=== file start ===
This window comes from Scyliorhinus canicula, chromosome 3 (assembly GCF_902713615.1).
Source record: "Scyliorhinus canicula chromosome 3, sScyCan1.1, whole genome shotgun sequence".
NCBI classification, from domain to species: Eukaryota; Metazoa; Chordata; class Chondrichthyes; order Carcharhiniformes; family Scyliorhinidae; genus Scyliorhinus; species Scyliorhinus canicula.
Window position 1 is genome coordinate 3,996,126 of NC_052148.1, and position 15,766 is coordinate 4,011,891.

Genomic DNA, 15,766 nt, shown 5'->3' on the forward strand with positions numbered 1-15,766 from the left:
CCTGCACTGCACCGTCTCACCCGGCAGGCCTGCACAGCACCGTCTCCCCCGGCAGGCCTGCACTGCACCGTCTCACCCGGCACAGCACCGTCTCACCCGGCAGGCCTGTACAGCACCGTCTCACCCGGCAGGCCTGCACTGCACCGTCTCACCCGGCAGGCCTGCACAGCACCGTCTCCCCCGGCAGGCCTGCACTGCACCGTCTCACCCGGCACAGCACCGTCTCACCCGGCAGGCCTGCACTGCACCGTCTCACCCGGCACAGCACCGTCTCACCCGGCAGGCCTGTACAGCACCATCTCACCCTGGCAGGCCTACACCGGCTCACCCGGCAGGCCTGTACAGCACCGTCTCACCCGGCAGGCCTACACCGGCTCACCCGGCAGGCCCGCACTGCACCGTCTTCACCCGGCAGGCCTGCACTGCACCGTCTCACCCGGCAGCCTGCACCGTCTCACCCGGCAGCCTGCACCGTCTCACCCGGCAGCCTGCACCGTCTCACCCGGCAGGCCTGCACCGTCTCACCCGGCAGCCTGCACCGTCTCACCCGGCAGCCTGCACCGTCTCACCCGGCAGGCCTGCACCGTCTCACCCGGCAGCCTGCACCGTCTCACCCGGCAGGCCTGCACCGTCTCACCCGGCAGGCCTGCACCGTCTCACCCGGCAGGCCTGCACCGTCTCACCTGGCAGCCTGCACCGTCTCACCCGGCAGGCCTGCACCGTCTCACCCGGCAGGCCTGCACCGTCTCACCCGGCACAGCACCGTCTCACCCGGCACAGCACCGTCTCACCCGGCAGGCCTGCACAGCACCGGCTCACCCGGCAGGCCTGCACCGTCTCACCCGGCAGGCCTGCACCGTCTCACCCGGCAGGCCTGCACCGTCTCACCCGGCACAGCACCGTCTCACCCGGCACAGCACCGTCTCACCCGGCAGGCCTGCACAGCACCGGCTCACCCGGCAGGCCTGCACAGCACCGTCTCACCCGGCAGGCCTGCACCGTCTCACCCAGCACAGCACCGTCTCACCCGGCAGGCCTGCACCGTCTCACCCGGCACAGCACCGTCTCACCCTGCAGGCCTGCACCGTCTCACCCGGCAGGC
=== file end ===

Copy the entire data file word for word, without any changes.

This window comes from Scyliorhinus canicula, chromosome 3 (assembly GCF_902713615.1).
Source record: "Scyliorhinus canicula chromosome 3, sScyCan1.1, whole genome shotgun sequence".
NCBI classification, from domain to species: Eukaryota; Metazoa; Chordata; class Chondrichthyes; order Carcharhiniformes; family Scyliorhinidae; genus Scyliorhinus; species Scyliorhinus canicula.
Window position 1 is genome coordinate 3,996,126 of NC_052148.1, and position 15,766 is coordinate 4,011,891.

Genomic DNA, 15,766 nt, shown 5'->3' on the forward strand with positions numbered 1-15,766 from the left:
CCTGCACTGCACCGTCTCACCCGGCAGGCCTGCACAGCACCGTCTCCCCCGGCAGGCCTGCACTGCACCGTCTCACCCGGCACAGCACCGTCTCACCCGGCAGGCCTGTACAGCACCGTCTCACCCGGCAGGCCTGCACTGCACCGTCTCACCCGGCAGGCCTGCACAGCACCGTCTCCCCCGGCAGGCCTGCACTGCACCGTCTCACCCGGCACAGCACCGTCTCACCCGGCAGGCCTGCACTGCACCGTCTCACCCGGCACAGCACCGTCTCACCCGGCAGGCCTGTACAGCACCATCTCACCCTGGCAGGCCTACACCGGCTCACCCGGCAGGCCTGTACAGCACCGTCTCACCCGGCAGGCCTACACCGGCTCACCCGGCAGGCCCGCACTGCACCGTCTTCACCCGGCAGGCCTGCACTGCACCGTCTCACCCGGCAGCCTGCACCGTCTCACCCGGCAGCCTGCACCGTCTCACCCGGCAGCCTGCACCGTCTCACCCGGCAGGCCTGCACCGTCTCACCCGGCAGCCTGCACCGTCTCACCCGGCAGCCTGCACCGTCTCACCCGGCAGGCCTGCACCGTCTCACCCGGCAGCCTGCACCGTCTCACCCGGCAGGCCTGCACCGTCTCACCCGGCAGGCCTGCACCGTCTCACCCGGCAGGCCTGCACCGTCTCACCTGGCAGCCTGCACCGTCTCACCCGGCAGGCCTGCACCGTCTCACCCGGCAGGCCTGCACCGTCTCACCCGGCACAGCACCGTCTCACCCGGCACAGCACCGTCTCACCCGGCAGGCCTGCACAGCACCGGCTCACCCGGCAGGCCTGCACCGTCTCACCCGGCAGGCCTGCACCGTCTCACCCGGCAGGCCTGCACCGTCTCACCCGGCACAGCACCGTCTCACCCGGCACAGCACCGTCTCACCCGGCAGGCCTGCACAGCACCGGCTCACCCGGCAGGCCTGCACAGCACCGTCTCACCCGGCAGGCCTGCACCGTCTCACCCAGCACAGCACCGTCTCACCCGGCAGGCCTGCACCGTCTCACCCGGCACAGCACCGTCTCACCCTGCAGGCCTGCACCGTCTCACCCGGCAGGC